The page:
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Anthony Mauro

PS – I also believe that “mental health treatment” is the best course of action for people with mental problems, whether it is depression, anxiety, etc. I think it should be encouraged to those that may need it. I understand that mental health treatment is less than perfect. I also understand there are people who do not benefit, but the big picture suggests it is the best option for improving mental health.

Anthony Mauro

To 5 war veteran and others Thank you for your respectful responses. More importantly, thank you to those who have served our country. I think there is confusion about what I am saying, so I’d like to explain further. A mental illness, under the terms I was referring to is not PTSD, depression, anxiety, etc. In my original comment I stated, “I also like the emerging emphasis on mental-health treatment”. I then clarified I was referring to: “Involuntary commitment”. Regarding “Involuntary commitment”, a medical professional must determine that the person meets the commitment requirements. This is a legal process with… Read more »

Buck

We no longer have a media in this country , we have a progressive state department of propaganda , and they will do everything they can to enhance the goal of the progressive state , including enabling a dismantling of the second amendment , or the whole constitution for that matter .

Becker

Millions of WWII, Korean, Viet Nam, and Gulf war Vets. have come home with PTSD, owned and used guns for many years and harmed no one. We are not criminals. No laws have been broken!

5 War Veteran

Dear Anthony Mauro, I agree with you that there should be greater sentencing for violent crimes whether guns are used or not. I also believe what the Attorney General, those who provide weapons illegally to criminals should also have increased sentencing. To that, I suggest the Attorney General be first for his responsibilities in Fast and Furious. Agreed? As for veterans “with PTSD” while on active duty they call PTSD “malingering”. While in Viet Nam at the age of 17 the exposure made me “hyper vigilant” a symptom of PTSD. That hyper vigilance saved my life as well as the… Read more »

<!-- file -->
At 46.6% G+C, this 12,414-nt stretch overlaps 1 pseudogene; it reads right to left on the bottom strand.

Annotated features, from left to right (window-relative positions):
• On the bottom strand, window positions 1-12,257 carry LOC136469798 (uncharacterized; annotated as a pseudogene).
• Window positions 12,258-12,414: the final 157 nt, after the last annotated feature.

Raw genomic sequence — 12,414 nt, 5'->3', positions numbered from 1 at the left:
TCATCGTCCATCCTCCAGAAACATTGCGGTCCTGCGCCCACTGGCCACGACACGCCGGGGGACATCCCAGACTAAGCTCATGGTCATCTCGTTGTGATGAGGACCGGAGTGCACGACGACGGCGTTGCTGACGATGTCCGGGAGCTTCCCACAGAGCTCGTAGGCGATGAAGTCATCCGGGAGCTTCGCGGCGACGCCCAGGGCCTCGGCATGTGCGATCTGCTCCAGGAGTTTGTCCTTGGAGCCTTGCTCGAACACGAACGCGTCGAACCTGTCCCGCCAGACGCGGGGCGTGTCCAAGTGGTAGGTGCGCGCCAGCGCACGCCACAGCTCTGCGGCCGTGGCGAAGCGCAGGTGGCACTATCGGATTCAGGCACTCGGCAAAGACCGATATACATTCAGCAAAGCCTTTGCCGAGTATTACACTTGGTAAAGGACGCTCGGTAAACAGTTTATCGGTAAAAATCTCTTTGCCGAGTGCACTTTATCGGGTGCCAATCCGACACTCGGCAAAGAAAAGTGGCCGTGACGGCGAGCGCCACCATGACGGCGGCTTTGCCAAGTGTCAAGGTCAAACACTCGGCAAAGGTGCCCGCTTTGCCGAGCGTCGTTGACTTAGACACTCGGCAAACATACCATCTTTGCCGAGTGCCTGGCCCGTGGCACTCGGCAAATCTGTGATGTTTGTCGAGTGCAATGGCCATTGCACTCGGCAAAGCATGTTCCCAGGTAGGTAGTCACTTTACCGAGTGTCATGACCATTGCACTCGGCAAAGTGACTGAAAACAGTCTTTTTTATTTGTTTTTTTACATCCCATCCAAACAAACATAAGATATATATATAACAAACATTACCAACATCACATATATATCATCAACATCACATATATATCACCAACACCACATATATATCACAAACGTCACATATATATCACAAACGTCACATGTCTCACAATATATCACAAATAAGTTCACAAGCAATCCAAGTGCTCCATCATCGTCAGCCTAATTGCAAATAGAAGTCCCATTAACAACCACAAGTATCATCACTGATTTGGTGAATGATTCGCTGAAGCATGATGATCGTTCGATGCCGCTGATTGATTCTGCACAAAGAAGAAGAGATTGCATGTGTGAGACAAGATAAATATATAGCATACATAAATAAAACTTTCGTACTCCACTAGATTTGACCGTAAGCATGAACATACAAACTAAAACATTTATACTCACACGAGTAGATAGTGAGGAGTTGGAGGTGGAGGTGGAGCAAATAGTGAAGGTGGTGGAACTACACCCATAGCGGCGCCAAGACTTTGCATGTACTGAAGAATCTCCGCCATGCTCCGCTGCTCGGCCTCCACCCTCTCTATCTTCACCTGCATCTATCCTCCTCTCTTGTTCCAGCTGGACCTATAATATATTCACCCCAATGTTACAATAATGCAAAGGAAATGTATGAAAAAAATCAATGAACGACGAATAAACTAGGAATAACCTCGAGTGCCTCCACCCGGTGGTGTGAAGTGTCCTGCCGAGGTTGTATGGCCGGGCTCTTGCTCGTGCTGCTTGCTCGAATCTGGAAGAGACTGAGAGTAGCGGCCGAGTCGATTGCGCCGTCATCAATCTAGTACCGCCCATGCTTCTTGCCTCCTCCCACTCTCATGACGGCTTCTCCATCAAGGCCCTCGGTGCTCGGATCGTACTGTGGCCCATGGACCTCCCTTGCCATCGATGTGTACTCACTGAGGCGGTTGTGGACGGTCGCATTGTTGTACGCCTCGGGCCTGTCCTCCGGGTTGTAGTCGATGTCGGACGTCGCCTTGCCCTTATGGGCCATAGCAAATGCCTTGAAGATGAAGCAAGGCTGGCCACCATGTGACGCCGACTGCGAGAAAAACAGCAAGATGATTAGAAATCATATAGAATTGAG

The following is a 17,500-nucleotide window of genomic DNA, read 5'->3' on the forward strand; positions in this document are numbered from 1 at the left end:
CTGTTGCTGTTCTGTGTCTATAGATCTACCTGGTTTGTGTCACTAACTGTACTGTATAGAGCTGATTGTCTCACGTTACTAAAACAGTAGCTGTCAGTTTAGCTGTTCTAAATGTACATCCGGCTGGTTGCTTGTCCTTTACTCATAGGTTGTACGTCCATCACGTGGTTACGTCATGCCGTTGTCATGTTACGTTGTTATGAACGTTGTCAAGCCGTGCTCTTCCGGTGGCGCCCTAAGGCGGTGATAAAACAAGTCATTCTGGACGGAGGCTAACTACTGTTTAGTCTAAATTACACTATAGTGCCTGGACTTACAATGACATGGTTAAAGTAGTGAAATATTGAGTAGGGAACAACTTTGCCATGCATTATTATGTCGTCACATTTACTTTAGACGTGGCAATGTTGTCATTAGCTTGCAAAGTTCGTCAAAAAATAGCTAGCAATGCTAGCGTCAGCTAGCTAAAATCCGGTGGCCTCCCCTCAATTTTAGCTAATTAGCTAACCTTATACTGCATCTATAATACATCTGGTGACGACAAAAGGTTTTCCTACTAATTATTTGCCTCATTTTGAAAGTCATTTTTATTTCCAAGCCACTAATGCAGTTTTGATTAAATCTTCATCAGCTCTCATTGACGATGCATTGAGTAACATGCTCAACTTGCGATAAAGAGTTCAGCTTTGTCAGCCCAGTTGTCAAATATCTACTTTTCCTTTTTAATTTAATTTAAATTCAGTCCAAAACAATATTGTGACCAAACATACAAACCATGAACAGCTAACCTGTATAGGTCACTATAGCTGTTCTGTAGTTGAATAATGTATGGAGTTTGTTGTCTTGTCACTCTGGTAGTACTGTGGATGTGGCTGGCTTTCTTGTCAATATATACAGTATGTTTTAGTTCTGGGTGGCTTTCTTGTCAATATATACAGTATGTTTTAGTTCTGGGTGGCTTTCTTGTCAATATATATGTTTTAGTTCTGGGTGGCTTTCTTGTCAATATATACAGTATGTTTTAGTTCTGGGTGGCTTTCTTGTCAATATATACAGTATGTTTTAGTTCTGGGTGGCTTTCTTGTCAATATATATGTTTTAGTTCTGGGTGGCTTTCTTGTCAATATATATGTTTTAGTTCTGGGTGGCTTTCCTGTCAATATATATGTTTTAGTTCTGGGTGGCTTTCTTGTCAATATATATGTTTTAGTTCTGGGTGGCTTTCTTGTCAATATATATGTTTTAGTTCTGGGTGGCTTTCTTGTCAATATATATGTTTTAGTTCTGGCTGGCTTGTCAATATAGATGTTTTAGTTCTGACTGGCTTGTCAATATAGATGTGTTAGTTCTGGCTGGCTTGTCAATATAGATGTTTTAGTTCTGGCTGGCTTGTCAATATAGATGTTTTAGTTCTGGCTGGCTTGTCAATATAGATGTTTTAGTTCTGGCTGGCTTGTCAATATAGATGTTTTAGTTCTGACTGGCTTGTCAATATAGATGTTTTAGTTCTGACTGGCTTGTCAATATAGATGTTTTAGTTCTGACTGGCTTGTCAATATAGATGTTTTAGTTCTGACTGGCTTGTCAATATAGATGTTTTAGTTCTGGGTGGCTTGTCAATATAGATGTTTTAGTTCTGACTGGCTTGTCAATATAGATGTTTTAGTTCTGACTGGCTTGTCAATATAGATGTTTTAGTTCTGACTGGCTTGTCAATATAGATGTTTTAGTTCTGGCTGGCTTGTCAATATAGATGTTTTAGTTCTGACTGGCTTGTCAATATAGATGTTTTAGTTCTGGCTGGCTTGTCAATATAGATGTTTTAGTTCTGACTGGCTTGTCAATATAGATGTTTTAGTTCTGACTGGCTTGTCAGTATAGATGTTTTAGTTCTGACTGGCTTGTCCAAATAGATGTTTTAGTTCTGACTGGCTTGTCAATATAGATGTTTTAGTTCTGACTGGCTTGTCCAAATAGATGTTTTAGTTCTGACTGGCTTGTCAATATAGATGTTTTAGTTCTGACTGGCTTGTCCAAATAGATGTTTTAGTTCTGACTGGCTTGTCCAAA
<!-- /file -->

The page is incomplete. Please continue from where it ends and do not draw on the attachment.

Steve

Damn it, DRUGS, DRUGS AND DRUGS! Why can’t people get it in their dim witted heads! The vast majority of gun crime is in our large cities! Why? Can anyone guess why? DRUG ABUSE BOTH ILLEGAL AND PYSCHOTROPIC! The vast majority are done with ILLEGAL HAND GUNS, not by legitimate law abiding citizens THAT HAVE TO SUFFER BECAUSE OF GOVERNMENT INACTION! Until the destruction of DRUG probelm is accomplished tens of thousands will die and even more atrocities in Mexico. This point must be driven into the dull witted Americans calling for gun control! It’s the insidious Democratic Socialists that… Read more »

Daniel Roberts

Anthony Mauro. Before you put so much faith in the Govt ( Courts) to ensure due process regarding “mental illness” I would urge you in thr strongest possible terms to check out the rampant abuse of that process by NY State Officials under the SAFE ACT. I wrote the article for this site that first exposed what has now become a National Scandal.

Anthony Mauro

Hi Ben To my knowledge, in NJ pending legislation, the mental health component is one that that relies on due process. In other words, government agencies can’t determine whether a person is “mentally ill”, and mental illness in the forms that you’ve described are not a basis for determining whether a person should possess firearms. Instead, it is when a person is considered by medical professionals, and by due process (courts) that he/she is a harm to themselves and society, that they must be institutionalized. In my opinion, a person fitting the above criteria (insane and institutionalized), having gone through… Read more »

Ben

RE: Focus On Illegal Gun Trafficking & Culture Of Violence Dear Mr. Anthony P. Mauro, Sr. If you are an expert on hunting, that’s fine with me and I cannot talk about things that I am not familiar with. However, I am well familiar with blatant and purely satanic fraud associated with phony Mental Health, which you openly support in the first paragraph of your article. I suppose this forum would not allow me to say what I want to say about your mental faculties because if you don’t know a damn thing on the issue, then don’t talk about… Read more »